Could someone please explain why are we trying to make the mean 0 and standard deviation 1 for activations ( through kaiming init and other methods ) ?
It helps about activations explosion/vanishing. Mean 0 STD deviation 1 lasts a long time without this happening (math property).
There are a few issues with the STD getting close to 0, such as more underflow, especially in fp16.
Without the activations effectively being “normalized” you lose the property of 1 weight not contributing too much to the final result.
Mean 0 is mostly there for 0x0=0 and 0+0=0.
Std=1 is for 1x1=1
These do not hold over many layers, as these are randomly sampled and small variations cause this to break.
If this is still confusing I wouldn’t worry about it too much. It takes awhile for all of these “important” things to click at the practical level. Which is why I really like Jeremy’s approach of practical first.
Thanks for the explanation, but could you please explain a little more about what do you mean by activation explosion/vanishing ( As in I saw in the lecture what is happening but I didn’t fully understand ) ?
Explosion comes from things greater than one being multiplied, so if you have 5 layers, 10^5 = 100000. This applies to standard deviation as well, Ie, the thing im being multiplied the most with is greater than 1, so things explode, or I eventually become infinity!
Vanishing comes from things lower than 1 being multiplied, 0.1^5=0.00001, which also can be done with standard deviation. Ie, the thing im being multiplied the most with is less than 1, so I vanish. Or, I eventually BECOME 0
Both 0 and infinity above are meaningless, infinity because we have lost data that is too big, and 0 because anything with a std of 0 can only be the mean, ie if the mean is 0, it can only be all 0s. You will eventually run into the number being too small to be properly represented, just like you run into it being too big.
It is still useful to look into why we normalize data, and what non-normalized data means. We are effectively normalizing the data when we guarantee that the data is coming in with mean 0 and std 1.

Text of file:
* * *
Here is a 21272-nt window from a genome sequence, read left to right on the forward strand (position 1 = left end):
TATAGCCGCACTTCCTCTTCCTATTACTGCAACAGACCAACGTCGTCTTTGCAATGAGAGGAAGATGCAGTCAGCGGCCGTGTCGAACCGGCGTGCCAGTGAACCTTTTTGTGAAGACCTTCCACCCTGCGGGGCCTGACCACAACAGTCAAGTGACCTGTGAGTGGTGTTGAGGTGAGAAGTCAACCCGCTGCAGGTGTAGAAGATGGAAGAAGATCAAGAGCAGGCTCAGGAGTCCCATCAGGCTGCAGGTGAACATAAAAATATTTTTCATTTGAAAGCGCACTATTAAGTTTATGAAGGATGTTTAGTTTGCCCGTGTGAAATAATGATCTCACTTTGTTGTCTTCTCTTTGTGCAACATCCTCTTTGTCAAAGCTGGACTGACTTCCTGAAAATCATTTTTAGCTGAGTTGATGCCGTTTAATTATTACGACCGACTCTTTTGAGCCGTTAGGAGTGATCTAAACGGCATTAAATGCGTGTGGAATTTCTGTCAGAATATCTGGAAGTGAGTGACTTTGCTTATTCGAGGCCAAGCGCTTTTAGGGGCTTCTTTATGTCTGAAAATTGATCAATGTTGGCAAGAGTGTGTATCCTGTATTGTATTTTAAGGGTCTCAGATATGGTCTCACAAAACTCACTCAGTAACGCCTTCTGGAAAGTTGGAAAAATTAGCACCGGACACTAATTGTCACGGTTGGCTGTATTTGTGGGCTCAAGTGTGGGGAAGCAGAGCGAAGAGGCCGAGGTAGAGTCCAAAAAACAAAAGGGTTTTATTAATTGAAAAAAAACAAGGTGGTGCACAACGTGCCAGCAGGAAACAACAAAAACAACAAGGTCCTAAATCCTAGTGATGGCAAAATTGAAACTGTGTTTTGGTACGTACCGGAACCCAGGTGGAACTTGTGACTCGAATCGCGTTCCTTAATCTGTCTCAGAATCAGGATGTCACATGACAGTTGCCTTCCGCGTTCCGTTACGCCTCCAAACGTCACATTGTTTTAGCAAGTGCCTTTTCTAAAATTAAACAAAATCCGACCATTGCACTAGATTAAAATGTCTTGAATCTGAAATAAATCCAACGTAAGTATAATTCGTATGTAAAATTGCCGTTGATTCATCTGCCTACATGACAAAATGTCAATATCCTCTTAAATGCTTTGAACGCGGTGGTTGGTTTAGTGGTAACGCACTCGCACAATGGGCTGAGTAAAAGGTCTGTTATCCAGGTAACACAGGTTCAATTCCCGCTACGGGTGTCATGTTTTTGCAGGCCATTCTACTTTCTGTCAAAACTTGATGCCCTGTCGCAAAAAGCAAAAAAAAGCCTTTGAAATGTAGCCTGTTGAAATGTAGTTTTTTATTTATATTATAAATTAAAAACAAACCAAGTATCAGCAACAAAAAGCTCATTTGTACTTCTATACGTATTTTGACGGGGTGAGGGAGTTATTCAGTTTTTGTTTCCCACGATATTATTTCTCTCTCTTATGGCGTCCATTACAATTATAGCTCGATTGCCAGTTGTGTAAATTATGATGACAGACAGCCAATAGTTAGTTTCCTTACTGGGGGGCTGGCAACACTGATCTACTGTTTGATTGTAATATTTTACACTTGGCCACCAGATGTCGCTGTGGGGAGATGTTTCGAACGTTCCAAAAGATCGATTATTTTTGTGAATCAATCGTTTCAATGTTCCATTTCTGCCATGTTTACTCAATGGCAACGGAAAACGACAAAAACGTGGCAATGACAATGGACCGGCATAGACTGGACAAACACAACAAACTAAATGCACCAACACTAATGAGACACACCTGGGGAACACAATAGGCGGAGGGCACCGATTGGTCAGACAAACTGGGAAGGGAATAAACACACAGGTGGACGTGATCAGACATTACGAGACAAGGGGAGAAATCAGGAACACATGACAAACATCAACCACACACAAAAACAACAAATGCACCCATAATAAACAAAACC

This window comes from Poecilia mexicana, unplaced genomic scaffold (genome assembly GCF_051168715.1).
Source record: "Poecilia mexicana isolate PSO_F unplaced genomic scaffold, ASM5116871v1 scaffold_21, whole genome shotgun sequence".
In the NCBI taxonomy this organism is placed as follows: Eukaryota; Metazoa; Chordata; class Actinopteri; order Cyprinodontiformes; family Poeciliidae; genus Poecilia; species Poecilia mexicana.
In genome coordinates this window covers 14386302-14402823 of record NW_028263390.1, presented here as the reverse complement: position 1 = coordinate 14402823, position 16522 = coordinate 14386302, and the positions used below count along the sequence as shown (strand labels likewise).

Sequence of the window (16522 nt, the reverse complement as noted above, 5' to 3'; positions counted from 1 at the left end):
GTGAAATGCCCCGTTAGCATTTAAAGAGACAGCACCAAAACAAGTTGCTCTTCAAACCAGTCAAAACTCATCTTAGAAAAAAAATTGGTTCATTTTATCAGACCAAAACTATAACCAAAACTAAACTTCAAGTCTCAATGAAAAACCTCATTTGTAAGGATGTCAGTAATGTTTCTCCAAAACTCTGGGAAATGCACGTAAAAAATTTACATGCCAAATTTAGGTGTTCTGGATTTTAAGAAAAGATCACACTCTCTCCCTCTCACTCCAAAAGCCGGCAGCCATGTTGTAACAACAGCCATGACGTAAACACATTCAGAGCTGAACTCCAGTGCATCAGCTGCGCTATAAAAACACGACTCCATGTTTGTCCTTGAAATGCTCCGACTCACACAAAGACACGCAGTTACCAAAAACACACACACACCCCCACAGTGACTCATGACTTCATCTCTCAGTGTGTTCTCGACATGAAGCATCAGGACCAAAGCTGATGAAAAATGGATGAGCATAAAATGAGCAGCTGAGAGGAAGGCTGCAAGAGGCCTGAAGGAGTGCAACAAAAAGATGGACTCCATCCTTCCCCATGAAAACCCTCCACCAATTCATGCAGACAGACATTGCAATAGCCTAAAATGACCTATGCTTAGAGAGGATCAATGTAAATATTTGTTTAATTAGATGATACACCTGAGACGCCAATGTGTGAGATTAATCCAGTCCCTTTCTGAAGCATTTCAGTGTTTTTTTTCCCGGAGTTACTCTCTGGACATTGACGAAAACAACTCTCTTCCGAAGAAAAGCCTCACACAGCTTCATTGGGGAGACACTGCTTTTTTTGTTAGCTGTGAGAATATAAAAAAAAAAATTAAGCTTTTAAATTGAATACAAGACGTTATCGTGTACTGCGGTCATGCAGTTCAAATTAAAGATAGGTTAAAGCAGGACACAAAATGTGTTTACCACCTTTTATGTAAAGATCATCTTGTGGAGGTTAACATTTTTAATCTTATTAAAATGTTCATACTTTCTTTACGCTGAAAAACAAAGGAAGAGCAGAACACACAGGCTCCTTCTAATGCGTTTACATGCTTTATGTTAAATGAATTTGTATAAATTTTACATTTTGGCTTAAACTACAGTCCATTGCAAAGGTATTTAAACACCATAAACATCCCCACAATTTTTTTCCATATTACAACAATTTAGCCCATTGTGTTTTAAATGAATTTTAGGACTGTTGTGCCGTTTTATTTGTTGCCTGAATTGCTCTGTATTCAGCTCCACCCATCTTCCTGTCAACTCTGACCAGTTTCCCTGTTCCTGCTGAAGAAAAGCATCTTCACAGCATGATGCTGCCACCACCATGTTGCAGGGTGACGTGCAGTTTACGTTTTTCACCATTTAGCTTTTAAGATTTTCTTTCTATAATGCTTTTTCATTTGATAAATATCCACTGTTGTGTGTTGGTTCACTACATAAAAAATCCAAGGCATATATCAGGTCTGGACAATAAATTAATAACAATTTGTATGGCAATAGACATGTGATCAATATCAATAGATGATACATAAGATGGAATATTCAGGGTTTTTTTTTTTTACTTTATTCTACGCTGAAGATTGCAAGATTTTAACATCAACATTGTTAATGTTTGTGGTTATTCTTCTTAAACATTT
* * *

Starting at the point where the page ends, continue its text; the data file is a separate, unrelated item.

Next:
We can get into the actual gradients as well, but they are related directly to this behavior.
Ok , all right got it now.
Thanks a lot !
I think it is also important to point out that this problem of activation explosion/vanishing is just regarding the first iterations of the training. BatchNorm actually learns for each layer the ‘‘optimal’’ mean and std deviation for every layer, so in later stages of the learning and probably once the model is fully trained the disitribution of the weights in a given layer will be different than: mean=0, std =1. Correct me if I am wrong, I am not an expert on this.
Batchnorm works on the activations, but besides that it sounds mostly right.
Though it isn’t that it shouldn’t be mean 0 std 1, the above exponential effect still exists, and even the data we pass into the model isn’t always going to have exactly mean=0 std=1. We normalize all of the dataset, not each batch.
Here we go! On average we should have mean 0, std 1, but these values that can vary a little bit. Take these small variances and apply the above exponential effect and we get the same problem as before. Batch norm forces mean 0,std 1, so that these small variances don’t cause our model to explode over many iterations.
Getting mean 0 std 1 without batch norm is still important though. You want what is passed into Batchnorm to only have “small” variances from mean 0 std 1. You can lose information when you normalize otherwise.